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Gathering rave reviews from the audience, Transposition, by the Ishara Puppet Theatre, makes for an unpredictable, thought-provoking performance
Conveying an entire story with no dialogue or text, the play Transposition, by the Ishara Puppet Theatre Trust, was definitely out of the box. Using the language of gestures or isharaas, an interesting concept was created by this highly acclaimed production from India. Held at the Monash Drama Theatre recently, as part of the Confluence Festival of India in Australia, the show articulated the universality of desire.
Dadi Pudumjee, the artistic director of this show and the founder of the Ishara Puppet Theatre, combines influences and techniques from various parts of India and from around the world in his creations. He uses a diverse combination of puppets, actors, dancers, music, masks and narrative to create a unique artistic communication. Unlike the commonly used string, rod, shadow or glove puppets, Dadi’s creations are life size and life like.
Dadi’s concept of having archetypes as puppets and inner voice as dancers, made for interesting viewing. Torso puppet figures were strapped to each puppeteer’s body and they moved with the dancers creating an interesting fusion between illusion and reality. Their roles were switched often, however, so reading the synopsis in advance helped to understand the synthesis between puppets and people.
Transposition was a triangular love story with a Freudian twist that called for inner reflection. The original theme was extracted from the popular folk stories of Vikram and Betal. The version used in Transposition was based on author Rashna Imahsley’s book The Psychology of Love: Wisdom of Indian Mythology in collaboration with Thomas Mann’s work called Transposed Heads.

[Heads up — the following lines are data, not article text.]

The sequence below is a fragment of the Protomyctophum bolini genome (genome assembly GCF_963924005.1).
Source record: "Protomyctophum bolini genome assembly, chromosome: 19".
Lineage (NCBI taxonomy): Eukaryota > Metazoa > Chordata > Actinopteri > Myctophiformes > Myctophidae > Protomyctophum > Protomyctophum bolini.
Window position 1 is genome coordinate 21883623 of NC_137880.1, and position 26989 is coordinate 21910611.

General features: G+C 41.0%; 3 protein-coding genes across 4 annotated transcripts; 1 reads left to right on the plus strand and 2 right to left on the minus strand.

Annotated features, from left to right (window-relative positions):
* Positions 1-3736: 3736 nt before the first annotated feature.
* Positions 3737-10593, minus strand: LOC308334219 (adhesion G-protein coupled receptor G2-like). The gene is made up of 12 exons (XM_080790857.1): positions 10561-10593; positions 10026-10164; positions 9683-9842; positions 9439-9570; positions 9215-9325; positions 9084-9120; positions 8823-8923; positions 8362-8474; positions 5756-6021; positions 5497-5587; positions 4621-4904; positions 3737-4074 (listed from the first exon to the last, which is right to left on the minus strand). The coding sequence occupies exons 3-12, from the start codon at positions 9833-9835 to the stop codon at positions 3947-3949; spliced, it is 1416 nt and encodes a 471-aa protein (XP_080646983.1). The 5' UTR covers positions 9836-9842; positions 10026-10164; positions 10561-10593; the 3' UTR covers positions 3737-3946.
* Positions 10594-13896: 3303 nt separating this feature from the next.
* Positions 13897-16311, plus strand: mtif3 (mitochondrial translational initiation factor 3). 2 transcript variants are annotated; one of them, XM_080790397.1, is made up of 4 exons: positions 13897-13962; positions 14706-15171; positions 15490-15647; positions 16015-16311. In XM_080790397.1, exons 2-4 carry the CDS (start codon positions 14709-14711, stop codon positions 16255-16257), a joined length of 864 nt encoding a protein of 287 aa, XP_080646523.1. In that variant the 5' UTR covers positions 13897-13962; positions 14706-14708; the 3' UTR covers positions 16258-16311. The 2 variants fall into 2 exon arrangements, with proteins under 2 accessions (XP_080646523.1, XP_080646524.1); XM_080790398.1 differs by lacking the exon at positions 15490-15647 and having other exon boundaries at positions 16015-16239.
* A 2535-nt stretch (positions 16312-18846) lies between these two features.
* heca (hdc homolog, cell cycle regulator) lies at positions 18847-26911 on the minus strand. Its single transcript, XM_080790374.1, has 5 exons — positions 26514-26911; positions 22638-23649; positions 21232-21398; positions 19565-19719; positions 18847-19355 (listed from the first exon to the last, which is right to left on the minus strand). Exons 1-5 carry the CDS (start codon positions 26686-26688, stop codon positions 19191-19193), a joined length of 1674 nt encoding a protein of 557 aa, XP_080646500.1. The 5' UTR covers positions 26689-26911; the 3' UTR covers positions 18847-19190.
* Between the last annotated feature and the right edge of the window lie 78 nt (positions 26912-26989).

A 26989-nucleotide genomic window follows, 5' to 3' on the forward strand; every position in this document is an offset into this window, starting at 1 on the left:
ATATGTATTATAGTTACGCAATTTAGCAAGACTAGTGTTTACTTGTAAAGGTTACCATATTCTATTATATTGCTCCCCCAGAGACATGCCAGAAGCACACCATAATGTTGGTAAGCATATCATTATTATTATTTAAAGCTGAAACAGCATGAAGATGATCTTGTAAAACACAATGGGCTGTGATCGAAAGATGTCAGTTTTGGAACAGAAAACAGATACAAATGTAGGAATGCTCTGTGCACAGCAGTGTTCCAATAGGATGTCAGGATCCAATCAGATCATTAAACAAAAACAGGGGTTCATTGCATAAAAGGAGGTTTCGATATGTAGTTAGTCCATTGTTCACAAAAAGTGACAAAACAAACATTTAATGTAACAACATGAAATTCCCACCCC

The musical scores were dramatic in parts, mellow in others, with poems and Sanskrit chants added to good effect. Sawan Dutta’s compositions complemented the dance and drama that unfolded on stage. Keshav Gogoi and Suhail Bhan impressed in their respective roles as the farmer with brawn and the priest with brains. Umang Gupta as the lead female artist was graceful in her movements and evocative with her expressions.
In a playful yet powerful depiction of human emotions, the massive puppet depicting the goddess Kali formed the most striking visual. In the conflict between mind and body, love and lust, the head ultimately ruled the heart; however, it was the journey to that point of self-realisation that captivated the audience. So did the eclectic mediums used for storytelling.
Manika Jain Consul of India in Melbourne offered post show felicitations to Dadi Pudumjee and his team. Prior to their show in Melbourne, the troupe had also performed in Canberra and Perth as part of the Confluence Festival. Dadi later remarked that he found the Monash Drama Theatre to be the best venue of all. Bownie points scored for his words, puppetry and isharaas.